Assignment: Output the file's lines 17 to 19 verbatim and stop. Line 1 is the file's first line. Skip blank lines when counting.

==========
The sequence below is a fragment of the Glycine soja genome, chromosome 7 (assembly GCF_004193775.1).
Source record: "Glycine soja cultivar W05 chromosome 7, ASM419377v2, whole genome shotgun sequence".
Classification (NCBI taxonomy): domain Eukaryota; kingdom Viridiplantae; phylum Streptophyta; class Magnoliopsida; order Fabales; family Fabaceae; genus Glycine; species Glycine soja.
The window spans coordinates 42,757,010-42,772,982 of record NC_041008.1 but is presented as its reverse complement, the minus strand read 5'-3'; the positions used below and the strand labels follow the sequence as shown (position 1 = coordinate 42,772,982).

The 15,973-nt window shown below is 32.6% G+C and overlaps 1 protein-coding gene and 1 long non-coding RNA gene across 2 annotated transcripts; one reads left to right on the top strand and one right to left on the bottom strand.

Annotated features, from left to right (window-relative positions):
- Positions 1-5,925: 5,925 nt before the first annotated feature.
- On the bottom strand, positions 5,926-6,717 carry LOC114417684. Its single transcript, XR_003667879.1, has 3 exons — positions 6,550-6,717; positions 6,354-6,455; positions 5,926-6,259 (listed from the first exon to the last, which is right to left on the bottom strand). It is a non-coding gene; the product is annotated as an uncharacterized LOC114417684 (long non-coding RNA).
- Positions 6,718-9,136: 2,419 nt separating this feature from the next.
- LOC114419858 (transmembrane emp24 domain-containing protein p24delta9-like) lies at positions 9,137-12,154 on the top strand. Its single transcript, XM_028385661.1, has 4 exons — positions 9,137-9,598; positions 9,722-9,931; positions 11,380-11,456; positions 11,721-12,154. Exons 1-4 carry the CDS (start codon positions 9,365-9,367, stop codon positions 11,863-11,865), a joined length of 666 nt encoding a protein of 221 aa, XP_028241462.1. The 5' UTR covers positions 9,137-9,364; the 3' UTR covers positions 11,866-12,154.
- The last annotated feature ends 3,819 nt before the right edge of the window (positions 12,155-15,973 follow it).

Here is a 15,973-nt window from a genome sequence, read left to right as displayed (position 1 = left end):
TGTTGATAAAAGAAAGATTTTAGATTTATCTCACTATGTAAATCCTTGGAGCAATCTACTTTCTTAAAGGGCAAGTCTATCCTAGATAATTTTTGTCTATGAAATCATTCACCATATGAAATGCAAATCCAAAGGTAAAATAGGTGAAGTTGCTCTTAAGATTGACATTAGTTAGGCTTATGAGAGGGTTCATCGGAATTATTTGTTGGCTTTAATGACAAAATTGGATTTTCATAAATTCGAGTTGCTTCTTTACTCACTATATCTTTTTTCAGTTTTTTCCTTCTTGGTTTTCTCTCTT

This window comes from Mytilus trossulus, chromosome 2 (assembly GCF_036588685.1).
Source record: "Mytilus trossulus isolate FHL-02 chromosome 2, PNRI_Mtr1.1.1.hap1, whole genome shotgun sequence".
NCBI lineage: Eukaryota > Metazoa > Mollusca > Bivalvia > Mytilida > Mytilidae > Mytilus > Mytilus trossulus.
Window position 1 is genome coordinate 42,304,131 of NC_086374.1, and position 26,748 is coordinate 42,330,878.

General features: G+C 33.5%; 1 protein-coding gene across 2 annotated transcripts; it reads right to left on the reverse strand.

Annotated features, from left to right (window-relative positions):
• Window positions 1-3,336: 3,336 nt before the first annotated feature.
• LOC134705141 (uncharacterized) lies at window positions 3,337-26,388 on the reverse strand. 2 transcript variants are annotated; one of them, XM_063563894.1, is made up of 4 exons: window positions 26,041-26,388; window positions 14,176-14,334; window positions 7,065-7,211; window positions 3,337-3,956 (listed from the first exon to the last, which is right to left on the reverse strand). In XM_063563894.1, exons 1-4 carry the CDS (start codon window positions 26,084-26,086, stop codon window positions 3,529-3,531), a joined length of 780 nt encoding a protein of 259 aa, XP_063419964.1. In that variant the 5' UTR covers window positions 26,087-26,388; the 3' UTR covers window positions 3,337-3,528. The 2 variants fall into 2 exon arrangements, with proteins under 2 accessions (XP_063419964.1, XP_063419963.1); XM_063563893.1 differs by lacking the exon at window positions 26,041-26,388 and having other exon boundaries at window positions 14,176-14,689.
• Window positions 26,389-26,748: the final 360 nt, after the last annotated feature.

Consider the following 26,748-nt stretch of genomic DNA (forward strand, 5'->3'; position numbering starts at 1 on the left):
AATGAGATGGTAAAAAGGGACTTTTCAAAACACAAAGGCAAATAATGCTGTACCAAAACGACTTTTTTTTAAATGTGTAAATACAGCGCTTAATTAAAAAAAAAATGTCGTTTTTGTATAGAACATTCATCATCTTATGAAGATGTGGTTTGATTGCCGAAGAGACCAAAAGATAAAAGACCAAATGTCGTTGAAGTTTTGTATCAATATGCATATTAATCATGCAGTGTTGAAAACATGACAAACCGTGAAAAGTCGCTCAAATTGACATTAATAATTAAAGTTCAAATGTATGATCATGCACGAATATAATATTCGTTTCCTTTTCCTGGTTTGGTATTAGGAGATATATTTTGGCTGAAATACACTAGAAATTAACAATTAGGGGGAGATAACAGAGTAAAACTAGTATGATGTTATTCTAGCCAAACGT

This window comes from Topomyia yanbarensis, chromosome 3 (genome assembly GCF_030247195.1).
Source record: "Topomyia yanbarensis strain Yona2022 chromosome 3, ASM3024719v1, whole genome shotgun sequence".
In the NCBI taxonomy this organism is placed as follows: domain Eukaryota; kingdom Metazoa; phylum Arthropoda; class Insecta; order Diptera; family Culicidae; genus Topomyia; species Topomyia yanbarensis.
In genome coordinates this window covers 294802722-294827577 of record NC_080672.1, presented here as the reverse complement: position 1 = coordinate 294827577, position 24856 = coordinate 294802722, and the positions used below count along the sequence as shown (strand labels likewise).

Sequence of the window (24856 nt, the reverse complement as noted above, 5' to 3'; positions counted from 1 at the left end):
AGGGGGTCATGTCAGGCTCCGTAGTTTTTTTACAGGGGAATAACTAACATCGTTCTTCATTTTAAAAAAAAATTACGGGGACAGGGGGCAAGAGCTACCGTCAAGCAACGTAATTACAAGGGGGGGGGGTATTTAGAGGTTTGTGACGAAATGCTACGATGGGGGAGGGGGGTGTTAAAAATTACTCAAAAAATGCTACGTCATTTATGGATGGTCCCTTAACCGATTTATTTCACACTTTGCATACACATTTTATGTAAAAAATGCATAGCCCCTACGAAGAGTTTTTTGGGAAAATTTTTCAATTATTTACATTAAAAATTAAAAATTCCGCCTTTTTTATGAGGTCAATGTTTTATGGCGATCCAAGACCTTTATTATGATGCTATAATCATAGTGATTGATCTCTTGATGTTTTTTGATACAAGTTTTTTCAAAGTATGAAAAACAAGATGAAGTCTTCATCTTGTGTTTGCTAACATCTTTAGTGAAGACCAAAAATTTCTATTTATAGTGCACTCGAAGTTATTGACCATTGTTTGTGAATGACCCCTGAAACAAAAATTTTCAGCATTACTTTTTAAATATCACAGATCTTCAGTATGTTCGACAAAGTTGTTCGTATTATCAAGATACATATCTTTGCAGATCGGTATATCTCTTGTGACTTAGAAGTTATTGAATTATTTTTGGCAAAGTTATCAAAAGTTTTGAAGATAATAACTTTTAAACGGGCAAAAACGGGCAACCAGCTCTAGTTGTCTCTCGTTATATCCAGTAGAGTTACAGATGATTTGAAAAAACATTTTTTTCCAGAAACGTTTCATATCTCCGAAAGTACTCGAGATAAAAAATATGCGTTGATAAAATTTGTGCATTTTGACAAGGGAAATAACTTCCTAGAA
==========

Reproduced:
Window position 1 is genome coordinate 42,304,131 of NC_086374.1, and position 26,748 is coordinate 42,330,878.

General features: G+C 33.5%; 1 protein-coding gene across 2 annotated transcripts; it reads right to left on the reverse strand.

Annotated features, from left to right (window-relative positions):